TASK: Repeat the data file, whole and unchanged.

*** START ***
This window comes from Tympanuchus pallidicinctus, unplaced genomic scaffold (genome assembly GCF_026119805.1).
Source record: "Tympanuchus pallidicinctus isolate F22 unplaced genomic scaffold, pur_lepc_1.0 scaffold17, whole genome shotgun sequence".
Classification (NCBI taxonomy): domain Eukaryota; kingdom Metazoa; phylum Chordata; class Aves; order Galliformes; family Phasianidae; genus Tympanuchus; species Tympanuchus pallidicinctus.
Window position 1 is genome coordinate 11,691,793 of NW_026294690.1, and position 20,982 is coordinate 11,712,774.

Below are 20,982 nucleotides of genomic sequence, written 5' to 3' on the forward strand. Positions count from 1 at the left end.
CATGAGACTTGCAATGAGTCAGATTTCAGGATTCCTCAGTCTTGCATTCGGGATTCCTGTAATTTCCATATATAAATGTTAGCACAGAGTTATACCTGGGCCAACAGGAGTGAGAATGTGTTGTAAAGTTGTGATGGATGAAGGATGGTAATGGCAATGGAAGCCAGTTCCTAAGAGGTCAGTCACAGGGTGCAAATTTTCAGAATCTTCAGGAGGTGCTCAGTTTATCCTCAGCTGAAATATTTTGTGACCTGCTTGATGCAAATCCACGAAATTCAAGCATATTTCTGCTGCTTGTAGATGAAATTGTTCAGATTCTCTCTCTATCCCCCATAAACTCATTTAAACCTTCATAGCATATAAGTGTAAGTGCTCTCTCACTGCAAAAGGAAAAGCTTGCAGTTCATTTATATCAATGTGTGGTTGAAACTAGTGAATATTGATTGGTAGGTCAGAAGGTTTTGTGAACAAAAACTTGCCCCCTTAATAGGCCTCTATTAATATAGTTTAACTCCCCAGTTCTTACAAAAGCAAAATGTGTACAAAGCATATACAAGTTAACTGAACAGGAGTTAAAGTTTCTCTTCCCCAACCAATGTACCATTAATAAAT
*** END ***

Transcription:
This window comes from Tympanuchus pallidicinctus, unplaced genomic scaffold (genome assembly GCF_026119805.1).
Source record: "Tympanuchus pallidicinctus isolate F22 unplaced genomic scaffold, pur_lepc_1.0 scaffold17, whole genome shotgun sequence".
Classification (NCBI taxonomy): domain Eukaryota; kingdom Metazoa; phylum Chordata; class Aves; order Galliformes; family Phasianidae; genus Tympanuchus; species Tympanuchus pallidicinctus.
Window position 1 is genome coordinate 11,691,793 of NW_026294690.1, and position 20,982 is coordinate 11,712,774.

Below are 20,982 nucleotides of genomic sequence, written 5' to 3' on the forward strand. Positions count from 1 at the left end.
CATGAGACTTGCAATGAGTCAGATTTCAGGATTCCTCAGTCTTGCATTCGGGATTCCTGTAATTTCCATATATAAATGTTAGCACAGAGTTATACCTGGGCCAACAGGAGTGAGAATGTGTTGTAAAGTTGTGATGGATGAAGGATGGTAATGGCAATGGAAGCCAGTTCCTAAGAGGTCAGTCACAGGGTGCAAATTTTCAGAATCTTCAGGAGGTGCTCAGTTTATCCTCAGCTGAAATATTTTGTGACCTGCTTGATGCAAATCCACGAAATTCAAGCATATTTCTGCTGCTTGTAGATGAAATTGTTCAGATTCTCTCTCTATCCCCCATAAACTCATTTAAACCTTCATAGCATATAAGTGTAAGTGCTCTCTCACTGCAAAAGGAAAAGCTTGCAGTTCATTTATATCAATGTGTGGTTGAAACTAGTGAATATTGATTGGTAGGTCAGAAGGTTTTGTGAACAAAAACTTGCCCCCTTAATAGGCCTCTATTAATATAGTTTAACTCCCCAGTTCTTACAAAAGCAAAATGTGTACAAAGCATATACAAGTTAACTGAACAGGAGTTAAAGTTTCTCTTCCCCAACCAATGTACCATTAATAAAT